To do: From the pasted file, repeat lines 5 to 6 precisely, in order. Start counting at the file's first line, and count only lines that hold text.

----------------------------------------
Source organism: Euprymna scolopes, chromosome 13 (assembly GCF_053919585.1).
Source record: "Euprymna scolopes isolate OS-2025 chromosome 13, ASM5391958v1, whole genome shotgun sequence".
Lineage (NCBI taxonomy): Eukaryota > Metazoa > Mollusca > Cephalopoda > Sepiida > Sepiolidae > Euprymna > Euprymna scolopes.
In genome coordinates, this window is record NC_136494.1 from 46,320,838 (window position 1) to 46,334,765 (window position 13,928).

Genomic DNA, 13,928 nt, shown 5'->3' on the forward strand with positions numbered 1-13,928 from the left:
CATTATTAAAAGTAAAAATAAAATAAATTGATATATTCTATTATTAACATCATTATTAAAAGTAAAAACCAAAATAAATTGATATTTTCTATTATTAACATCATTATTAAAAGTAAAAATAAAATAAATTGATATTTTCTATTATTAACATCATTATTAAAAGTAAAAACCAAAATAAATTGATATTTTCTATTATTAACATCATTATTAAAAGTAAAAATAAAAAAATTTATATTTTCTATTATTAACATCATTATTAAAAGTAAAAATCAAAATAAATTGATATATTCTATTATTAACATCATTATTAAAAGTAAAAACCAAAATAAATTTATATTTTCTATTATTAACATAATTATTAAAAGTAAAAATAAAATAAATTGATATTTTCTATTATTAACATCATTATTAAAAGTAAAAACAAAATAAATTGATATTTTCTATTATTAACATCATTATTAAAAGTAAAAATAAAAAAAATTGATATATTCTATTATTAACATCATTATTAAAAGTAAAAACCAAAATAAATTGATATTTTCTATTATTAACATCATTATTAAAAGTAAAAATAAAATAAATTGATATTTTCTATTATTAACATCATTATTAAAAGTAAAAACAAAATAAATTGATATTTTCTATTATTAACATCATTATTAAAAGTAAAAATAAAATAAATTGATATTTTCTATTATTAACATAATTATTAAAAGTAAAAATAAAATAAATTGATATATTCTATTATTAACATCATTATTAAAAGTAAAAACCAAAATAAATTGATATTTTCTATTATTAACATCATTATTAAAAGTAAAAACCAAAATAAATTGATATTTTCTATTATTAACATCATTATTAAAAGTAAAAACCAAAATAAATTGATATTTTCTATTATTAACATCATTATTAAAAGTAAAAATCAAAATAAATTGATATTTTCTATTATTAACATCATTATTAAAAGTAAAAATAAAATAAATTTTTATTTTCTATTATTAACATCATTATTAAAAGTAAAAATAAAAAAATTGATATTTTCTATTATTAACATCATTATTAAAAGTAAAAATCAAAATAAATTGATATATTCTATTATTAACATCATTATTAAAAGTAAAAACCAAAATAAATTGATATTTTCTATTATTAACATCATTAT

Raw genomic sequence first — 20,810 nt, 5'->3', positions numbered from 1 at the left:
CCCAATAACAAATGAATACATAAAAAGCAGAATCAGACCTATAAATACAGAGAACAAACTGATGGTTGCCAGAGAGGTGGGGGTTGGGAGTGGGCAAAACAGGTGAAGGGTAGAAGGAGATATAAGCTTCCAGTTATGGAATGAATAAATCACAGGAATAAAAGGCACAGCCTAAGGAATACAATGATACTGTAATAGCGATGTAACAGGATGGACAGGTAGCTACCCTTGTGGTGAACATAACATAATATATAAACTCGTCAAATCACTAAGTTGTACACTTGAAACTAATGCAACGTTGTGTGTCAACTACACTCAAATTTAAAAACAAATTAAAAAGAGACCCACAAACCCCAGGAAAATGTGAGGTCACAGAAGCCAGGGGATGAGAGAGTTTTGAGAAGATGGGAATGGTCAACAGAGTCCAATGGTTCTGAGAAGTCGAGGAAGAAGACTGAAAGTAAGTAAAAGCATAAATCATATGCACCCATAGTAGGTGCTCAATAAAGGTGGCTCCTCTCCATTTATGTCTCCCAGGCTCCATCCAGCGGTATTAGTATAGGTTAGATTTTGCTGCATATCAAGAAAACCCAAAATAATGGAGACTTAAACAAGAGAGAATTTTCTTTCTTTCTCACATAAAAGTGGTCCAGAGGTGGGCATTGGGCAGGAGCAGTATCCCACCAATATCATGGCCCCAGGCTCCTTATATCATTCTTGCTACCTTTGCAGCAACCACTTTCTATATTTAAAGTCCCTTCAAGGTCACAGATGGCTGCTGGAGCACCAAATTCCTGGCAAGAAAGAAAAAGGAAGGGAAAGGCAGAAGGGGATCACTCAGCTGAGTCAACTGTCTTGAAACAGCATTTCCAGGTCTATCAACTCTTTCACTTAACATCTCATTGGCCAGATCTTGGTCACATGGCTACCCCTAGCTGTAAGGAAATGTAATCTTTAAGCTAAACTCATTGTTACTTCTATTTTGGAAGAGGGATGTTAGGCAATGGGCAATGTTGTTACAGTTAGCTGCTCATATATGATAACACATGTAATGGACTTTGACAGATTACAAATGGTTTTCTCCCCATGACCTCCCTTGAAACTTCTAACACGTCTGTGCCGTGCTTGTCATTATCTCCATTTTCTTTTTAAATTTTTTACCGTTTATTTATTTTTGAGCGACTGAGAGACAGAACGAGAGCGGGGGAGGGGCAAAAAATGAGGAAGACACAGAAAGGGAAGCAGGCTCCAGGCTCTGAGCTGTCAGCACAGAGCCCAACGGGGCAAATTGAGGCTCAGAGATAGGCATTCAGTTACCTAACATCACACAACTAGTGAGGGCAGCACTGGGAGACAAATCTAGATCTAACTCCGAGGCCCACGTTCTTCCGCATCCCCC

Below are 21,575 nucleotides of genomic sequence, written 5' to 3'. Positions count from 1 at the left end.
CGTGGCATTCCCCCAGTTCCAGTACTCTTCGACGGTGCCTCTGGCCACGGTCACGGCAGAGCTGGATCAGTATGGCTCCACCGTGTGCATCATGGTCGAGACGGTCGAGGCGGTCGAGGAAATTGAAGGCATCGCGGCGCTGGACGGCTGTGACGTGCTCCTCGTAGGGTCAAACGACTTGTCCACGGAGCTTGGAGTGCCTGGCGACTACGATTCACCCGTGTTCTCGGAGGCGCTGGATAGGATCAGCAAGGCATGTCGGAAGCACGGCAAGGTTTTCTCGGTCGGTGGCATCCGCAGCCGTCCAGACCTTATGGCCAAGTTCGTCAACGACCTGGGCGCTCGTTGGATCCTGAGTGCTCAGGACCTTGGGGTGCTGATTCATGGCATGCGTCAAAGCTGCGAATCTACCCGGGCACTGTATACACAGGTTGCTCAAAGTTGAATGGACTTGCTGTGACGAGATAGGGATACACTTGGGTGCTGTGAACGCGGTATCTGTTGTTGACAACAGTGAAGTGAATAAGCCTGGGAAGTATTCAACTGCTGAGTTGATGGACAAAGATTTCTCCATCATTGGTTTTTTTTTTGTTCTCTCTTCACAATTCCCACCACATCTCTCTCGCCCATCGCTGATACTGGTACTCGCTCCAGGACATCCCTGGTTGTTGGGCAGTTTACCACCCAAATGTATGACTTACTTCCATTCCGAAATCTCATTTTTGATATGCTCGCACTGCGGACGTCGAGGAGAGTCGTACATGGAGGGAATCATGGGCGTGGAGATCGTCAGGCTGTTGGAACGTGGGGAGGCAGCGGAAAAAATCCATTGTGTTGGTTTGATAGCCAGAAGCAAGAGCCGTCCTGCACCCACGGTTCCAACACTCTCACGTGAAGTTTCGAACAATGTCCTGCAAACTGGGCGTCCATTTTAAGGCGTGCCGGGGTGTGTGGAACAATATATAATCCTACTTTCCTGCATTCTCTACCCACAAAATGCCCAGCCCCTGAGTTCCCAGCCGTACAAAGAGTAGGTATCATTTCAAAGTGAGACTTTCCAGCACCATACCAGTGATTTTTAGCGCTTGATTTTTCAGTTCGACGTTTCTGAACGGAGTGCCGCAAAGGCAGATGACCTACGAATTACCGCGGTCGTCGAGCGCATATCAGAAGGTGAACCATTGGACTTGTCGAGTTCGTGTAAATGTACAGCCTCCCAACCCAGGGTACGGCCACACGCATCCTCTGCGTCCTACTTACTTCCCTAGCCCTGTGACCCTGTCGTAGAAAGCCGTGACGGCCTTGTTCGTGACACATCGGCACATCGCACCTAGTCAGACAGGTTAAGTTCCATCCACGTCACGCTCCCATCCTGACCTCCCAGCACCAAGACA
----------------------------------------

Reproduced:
Genomic DNA, 13,928 nt, shown 5'->3' on the forward strand with positions numbered 1-13,928 from the left:
CATTATTAAAAGTAAAAATAAAATAAATTGATATATTCTATTATTAACATCATTATTAAAAGTAAAAACCAAAATAAATTGATATTTTCTATTATTAACATCATTATTAAAAGTAAAAATAAAATAAATTGATATTTTCTATTATTAACATCATTATTAAAAGTAAAAACCAAAATAAATTGATATTTTCTATTATTAACATCATTATTAAAAGTAAAAATAAAAAAATTTATATTTTCTATTATTAACATCATTATTAAAAGTAAAAATCAAAATAAATTGATATATTCTATTATTAACATCATTATTAAAAGTAAAAACCAAAATAAATTTATATTTTCTATTATTAACATAATTATTAAAAGTAAAAATAAAATAAATTGATATTTTCTATTATTAACATCATTATTAAAAGTAAAAACAAAATAAATTGATATTTTCTATTATTAACATCATTATTAAAAGTAAAAATAAAAAAAATTGATATATTCTATTATTAACATCATTATTAAAAGTAAAAACCAAAATAAATTGATATTTTCTATTATTAACATCATTATTAAAAGTAAAAATAAAATAAATTGATATTTTCTATTATTAACATCATTATTAAAAGTAAAAACAAAATAAATTGATATTTTCTATTATTAACATCATTATTAAAAGTAAAAATAAAATAAATTGATATTTTCTATTATTAACATAATTATTAAAAGTAAAAATAAAATAAATTGATATATTCTATTATTAACATCATTATTAAAAGTAAAAACCAAAATAAATTGATATTTTCTATTATTAACATCATTATTAAAAGTAAAAACCAAAATAAATTGATATTTTCTATTATTAACATCATTATTAAAAGTAAAAACCAAAATAAATTGATATTTTCTATTATTAACATCATTATTAAAAGTAAAAATCAAAATAAATTGATATTTTCTATTATTAACATCATTATTAAAAGTAAAAATAAAATAAATTTTTATTTTCTATTATTAACATCATTATTAAAAGTAAAAATAAAAAAATTGATATTTTCTATTATTAACATCATTATTAAAAGTAAAAATCAAAATAAATTGATATATTCTATTATTAACATCATTATTAAAAGTAAAAACCAAAATAAATTGATATTTTCTATTATTAACATCATTAT